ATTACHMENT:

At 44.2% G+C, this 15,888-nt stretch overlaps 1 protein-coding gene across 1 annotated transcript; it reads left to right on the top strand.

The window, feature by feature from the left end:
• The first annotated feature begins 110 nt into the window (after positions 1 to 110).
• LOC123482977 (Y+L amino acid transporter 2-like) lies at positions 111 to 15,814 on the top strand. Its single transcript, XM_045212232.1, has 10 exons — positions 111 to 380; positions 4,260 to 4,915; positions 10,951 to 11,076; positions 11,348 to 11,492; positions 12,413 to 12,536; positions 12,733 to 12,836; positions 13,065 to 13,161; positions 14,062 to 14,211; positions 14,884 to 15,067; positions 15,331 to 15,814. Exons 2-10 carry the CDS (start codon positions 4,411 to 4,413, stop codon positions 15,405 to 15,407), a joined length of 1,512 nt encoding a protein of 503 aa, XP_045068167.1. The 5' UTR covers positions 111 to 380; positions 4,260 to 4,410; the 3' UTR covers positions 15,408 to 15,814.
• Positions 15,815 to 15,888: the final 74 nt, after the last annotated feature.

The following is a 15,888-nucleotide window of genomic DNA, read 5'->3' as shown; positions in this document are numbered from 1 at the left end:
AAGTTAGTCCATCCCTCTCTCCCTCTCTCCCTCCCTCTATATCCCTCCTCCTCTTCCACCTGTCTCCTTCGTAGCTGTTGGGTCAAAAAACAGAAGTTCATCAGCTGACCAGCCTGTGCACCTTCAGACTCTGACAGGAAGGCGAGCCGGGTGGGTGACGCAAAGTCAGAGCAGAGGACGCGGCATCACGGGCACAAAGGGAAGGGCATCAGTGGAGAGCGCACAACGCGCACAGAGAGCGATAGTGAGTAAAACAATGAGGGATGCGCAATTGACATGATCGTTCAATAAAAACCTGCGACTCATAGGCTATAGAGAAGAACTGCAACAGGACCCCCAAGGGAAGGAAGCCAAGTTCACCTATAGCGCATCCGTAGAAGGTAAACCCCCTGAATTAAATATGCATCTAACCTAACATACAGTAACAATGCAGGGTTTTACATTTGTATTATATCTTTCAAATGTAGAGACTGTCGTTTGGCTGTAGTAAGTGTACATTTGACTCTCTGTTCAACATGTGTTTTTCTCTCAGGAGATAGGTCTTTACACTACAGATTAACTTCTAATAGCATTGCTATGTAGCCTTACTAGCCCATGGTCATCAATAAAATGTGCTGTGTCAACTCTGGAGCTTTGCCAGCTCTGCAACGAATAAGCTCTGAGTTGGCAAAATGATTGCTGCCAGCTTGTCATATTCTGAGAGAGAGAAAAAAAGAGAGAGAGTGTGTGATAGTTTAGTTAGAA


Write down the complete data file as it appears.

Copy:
At 44.2% G+C, this 15,888-nt stretch overlaps 1 protein-coding gene across 1 annotated transcript; it reads left to right on the top strand.

The window, feature by feature from the left end:
• The first annotated feature begins 110 nt into the window (after positions 1 to 110).
• LOC123482977 (Y+L amino acid transporter 2-like) lies at positions 111 to 15,814 on the top strand. Its single transcript, XM_045212232.1, has 10 exons — positions 111 to 380; positions 4,260 to 4,915; positions 10,951 to 11,076; positions 11,348 to 11,492; positions 12,413 to 12,536; positions 12,733 to 12,836; positions 13,065 to 13,161; positions 14,062 to 14,211; positions 14,884 to 15,067; positions 15,331 to 15,814. Exons 2-10 carry the CDS (start codon positions 4,411 to 4,413, stop codon positions 15,405 to 15,407), a joined length of 1,512 nt encoding a protein of 503 aa, XP_045068167.1. The 5' UTR covers positions 111 to 380; positions 4,260 to 4,410; the 3' UTR covers positions 15,408 to 15,814.
• Positions 15,815 to 15,888: the final 74 nt, after the last annotated feature.

The following is a 15,888-nucleotide window of genomic DNA, read 5'->3' as shown; positions in this document are numbered from 1 at the left end:
AAGTTAGTCCATCCCTCTCTCCCTCTCTCCCTCCCTCTATATCCCTCCTCCTCTTCCACCTGTCTCCTTCGTAGCTGTTGGGTCAAAAAACAGAAGTTCATCAGCTGACCAGCCTGTGCACCTTCAGACTCTGACAGGAAGGCGAGCCGGGTGGGTGACGCAAAGTCAGAGCAGAGGACGCGGCATCACGGGCACAAAGGGAAGGGCATCAGTGGAGAGCGCACAACGCGCACAGAGAGCGATAGTGAGTAAAACAATGAGGGATGCGCAATTGACATGATCGTTCAATAAAAACCTGCGACTCATAGGCTATAGAGAAGAACTGCAACAGGACCCCCAAGGGAAGGAAGCCAAGTTCACCTATAGCGCATCCGTAGAAGGTAAACCCCCTGAATTAAATATGCATCTAACCTAACATACAGTAACAATGCAGGGTTTTACATTTGTATTATATCTTTCAAATGTAGAGACTGTCGTTTGGCTGTAGTAAGTGTACATTTGACTCTCTGTTCAACATGTGTTTTTCTCTCAGGAGATAGGTCTTTACACTACAGATTAACTTCTAATAGCATTGCTATGTAGCCTTACTAGCCCATGGTCATCAATAAAATGTGCTGTGTCAACTCTGGAGCTTTGCCAGCTCTGCAACGAATAAGCTCTGAGTTGGCAAAATGATTGCTGCCAGCTTGTCATATTCTGAGAGAGAGAAAAAAAGAGAGAGAGTGTGTGATAGTTTAGTTAGAA